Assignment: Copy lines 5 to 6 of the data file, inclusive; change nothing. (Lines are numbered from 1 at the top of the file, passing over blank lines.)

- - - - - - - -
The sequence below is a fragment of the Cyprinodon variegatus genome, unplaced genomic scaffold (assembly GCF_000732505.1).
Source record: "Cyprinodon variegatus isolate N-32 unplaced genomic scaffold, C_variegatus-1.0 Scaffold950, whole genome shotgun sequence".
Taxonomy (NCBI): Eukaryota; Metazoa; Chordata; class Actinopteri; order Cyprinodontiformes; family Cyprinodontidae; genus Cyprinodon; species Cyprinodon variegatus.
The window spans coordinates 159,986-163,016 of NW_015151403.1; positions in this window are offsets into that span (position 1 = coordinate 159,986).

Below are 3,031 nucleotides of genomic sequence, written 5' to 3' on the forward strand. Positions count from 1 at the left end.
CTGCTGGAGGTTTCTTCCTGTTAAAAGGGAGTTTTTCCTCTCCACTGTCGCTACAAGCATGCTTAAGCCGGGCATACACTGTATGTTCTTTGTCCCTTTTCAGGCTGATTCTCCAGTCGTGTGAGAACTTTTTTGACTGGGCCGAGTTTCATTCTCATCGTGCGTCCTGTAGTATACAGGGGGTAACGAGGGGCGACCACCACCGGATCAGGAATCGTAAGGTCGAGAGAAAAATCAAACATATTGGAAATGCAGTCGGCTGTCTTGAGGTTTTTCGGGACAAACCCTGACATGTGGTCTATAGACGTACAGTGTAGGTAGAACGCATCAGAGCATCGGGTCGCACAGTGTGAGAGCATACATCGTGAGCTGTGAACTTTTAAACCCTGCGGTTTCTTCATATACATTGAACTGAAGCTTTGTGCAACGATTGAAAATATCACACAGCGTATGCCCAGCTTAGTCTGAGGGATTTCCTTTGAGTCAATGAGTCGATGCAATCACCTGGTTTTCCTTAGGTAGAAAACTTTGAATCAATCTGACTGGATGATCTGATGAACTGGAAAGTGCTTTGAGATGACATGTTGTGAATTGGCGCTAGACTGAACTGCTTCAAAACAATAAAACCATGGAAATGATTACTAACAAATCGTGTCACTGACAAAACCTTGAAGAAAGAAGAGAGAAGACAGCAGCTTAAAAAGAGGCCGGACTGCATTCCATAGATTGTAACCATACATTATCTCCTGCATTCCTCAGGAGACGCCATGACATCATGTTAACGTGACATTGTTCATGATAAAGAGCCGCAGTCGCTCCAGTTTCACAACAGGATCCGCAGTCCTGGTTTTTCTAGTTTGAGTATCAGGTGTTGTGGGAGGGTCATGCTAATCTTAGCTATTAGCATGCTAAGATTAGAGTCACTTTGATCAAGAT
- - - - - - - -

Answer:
Below are 3,031 nucleotides of genomic sequence, written 5' to 3' on the forward strand. Positions count from 1 at the left end.
CTGCTGGAGGTTTCTTCCTGTTAAAAGGGAGTTTTTCCTCTCCACTGTCGCTACAAGCATGCTTAAGCCGGGCATACACTGTATGTTCTTTGTCCCTTTTCAGGCTGATTCTCCAGTCGTGTGAGAACTTTTTTGACTGGGCCGAGTTTCATTCTCATCGTGCGTCCTGTAGTATACAGGGGGTAACGAGGGGCGACCACCACCGGATCAGGAATCGTAAGGTCGAGAGAAAAATCAAACATATTGGAAATGCAGTCGGCTGTCTTGAGGTTTTTCGGGACAAACCCTGACATGTGGTCTATAGACGTACAGTGTAGGTAGAACGCATCAGAGCATCGGGTCGCACAGTGTGAGAGCATACATCGTGAGCTGTGAACTTTTAAACCCTGCGGTTTCTTCATATACATTGAACTGAAGCTTTGTGCAACGATTGAAAATATCACACAGCGTATGCCCAGCTTAGTCTGAGGGATTTCCTTTGAGTCAATGAGTCGATGCAATCACCTGGTTTTCCTTAGGTAGAAAACTTTGAATCAATCTGACTGGATGATCTGATGAACTGGAAAGTGCTTTGAGATGACATGTTGTGAATTGGCGCTAGACTGAACTGCTTCAAAACAATAAAACCATGGAAATGATTACTAACAAATCGTGTCACTGACAAAACCTTGAAGAAAGAAGAGAGAAGACAGCAGCTTAAAAAGAGGCCGGACTGCATTCCATAGATTGTAACCATACATTATCTCCTGCATTCCTCAGGAGACGCCATGACATCATGTTAACGTGACATTGTTCATGATAAAGAGCCGCAGTCGCTCCAGTTTCACAACAGGATCCGCAGTCCTGGTTTTTCTAGTTTGAGTATCAGGTGTTGTGGGAGGGTCATGCTAATCTTAGCTATTAGCATGCTAAGATTAGAGTCACTTTGATCAAGAT